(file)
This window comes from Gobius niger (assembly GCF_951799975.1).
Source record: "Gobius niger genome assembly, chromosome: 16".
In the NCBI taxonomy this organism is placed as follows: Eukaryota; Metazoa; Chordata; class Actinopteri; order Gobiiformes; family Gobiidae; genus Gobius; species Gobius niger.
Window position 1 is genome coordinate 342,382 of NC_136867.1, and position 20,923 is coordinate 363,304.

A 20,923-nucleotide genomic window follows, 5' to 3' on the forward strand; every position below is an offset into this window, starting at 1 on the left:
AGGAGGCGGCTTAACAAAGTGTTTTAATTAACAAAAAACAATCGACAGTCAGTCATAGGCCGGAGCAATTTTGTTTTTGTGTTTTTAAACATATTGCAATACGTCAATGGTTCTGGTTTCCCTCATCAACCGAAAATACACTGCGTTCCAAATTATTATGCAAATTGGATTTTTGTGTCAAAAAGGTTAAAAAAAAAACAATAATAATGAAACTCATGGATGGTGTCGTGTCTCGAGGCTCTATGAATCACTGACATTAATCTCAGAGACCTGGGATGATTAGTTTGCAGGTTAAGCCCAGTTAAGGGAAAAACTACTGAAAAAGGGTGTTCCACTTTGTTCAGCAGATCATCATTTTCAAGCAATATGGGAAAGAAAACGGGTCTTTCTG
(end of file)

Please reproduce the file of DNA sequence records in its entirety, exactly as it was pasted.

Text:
This window comes from Gobius niger (assembly GCF_951799975.1).
Source record: "Gobius niger genome assembly, chromosome: 16".
In the NCBI taxonomy this organism is placed as follows: Eukaryota; Metazoa; Chordata; class Actinopteri; order Gobiiformes; family Gobiidae; genus Gobius; species Gobius niger.
Window position 1 is genome coordinate 342,382 of NC_136867.1, and position 20,923 is coordinate 363,304.

A 20,923-nucleotide genomic window follows, 5' to 3' on the forward strand; every position below is an offset into this window, starting at 1 on the left:
AGGAGGCGGCTTAACAAAGTGTTTTAATTAACAAAAAACAATCGACAGTCAGTCATAGGCCGGAGCAATTTTGTTTTTGTGTTTTTAAACATATTGCAATACGTCAATGGTTCTGGTTTCCCTCATCAACCGAAAATACACTGCGTTCCAAATTATTATGCAAATTGGATTTTTGTGTCAAAAAGGTTAAAAAAAAAACAATAATAATGAAACTCATGGATGGTGTCGTGTCTCGAGGCTCTATGAATCACTGACATTAATCTCAGAGACCTGGGATGATTAGTTTGCAGGTTAAGCCCAGTTAAGGGAAAAACTACTGAAAAAGGGTGTTCCACTTTGTTCAGCAGATCATCATTTTCAAGCAATATGGGAAAGAAAACGGGTCTTTCTG